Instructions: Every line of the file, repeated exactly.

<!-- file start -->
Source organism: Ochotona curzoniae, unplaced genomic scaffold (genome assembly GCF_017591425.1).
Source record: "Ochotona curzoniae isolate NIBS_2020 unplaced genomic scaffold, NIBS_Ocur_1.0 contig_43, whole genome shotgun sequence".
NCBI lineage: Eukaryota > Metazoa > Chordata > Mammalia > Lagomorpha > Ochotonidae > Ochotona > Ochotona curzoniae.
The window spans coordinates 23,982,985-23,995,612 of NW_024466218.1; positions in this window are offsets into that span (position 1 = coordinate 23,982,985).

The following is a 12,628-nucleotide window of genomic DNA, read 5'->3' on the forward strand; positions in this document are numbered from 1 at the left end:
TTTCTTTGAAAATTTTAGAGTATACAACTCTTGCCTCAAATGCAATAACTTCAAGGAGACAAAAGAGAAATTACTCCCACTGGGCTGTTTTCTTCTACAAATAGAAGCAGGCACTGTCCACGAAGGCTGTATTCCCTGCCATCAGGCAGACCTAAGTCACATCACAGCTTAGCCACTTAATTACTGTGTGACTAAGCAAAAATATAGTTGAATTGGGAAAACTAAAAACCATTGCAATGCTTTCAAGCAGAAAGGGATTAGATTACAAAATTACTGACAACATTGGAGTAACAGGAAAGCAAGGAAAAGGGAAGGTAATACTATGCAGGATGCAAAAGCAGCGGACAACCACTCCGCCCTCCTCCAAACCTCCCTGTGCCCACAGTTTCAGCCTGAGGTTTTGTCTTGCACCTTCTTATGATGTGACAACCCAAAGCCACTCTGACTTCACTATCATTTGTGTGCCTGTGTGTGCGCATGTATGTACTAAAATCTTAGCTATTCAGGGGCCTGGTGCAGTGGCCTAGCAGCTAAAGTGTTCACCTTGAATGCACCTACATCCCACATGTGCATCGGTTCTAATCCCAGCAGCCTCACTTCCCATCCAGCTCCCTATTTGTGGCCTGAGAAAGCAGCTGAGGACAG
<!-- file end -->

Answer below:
Source organism: Ochotona curzoniae, unplaced genomic scaffold (genome assembly GCF_017591425.1).
Source record: "Ochotona curzoniae isolate NIBS_2020 unplaced genomic scaffold, NIBS_Ocur_1.0 contig_43, whole genome shotgun sequence".
NCBI lineage: Eukaryota > Metazoa > Chordata > Mammalia > Lagomorpha > Ochotonidae > Ochotona > Ochotona curzoniae.
The window spans coordinates 23,982,985-23,995,612 of NW_024466218.1; positions in this window are offsets into that span (position 1 = coordinate 23,982,985).

The following is a 12,628-nucleotide window of genomic DNA, read 5'->3' on the forward strand; positions in this document are numbered from 1 at the left end:
TTTCTTTGAAAATTTTAGAGTATACAACTCTTGCCTCAAATGCAATAACTTCAAGGAGACAAAAGAGAAATTACTCCCACTGGGCTGTTTTCTTCTACAAATAGAAGCAGGCACTGTCCACGAAGGCTGTATTCCCTGCCATCAGGCAGACCTAAGTCACATCACAGCTTAGCCACTTAATTACTGTGTGACTAAGCAAAAATATAGTTGAATTGGGAAAACTAAAAACCATTGCAATGCTTTCAAGCAGAAAGGGATTAGATTACAAAATTACTGACAACATTGGAGTAACAGGAAAGCAAGGAAAAGGGAAGGTAATACTATGCAGGATGCAAAAGCAGCGGACAACCACTCCGCCCTCCTCCAAACCTCCCTGTGCCCACAGTTTCAGCCTGAGGTTTTGTCTTGCACCTTCTTATGATGTGACAACCCAAAGCCACTCTGACTTCACTATCATTTGTGTGCCTGTGTGTGCGCATGTATGTACTAAAATCTTAGCTATTCAGGGGCCTGGTGCAGTGGCCTAGCAGCTAAAGTGTTCACCTTGAATGCACCTACATCCCACATGTGCATCGGTTCTAATCCCAGCAGCCTCACTTCCCATCCAGCTCCCTATTTGTGGCCTGAGAAAGCAGCTGAGGACAG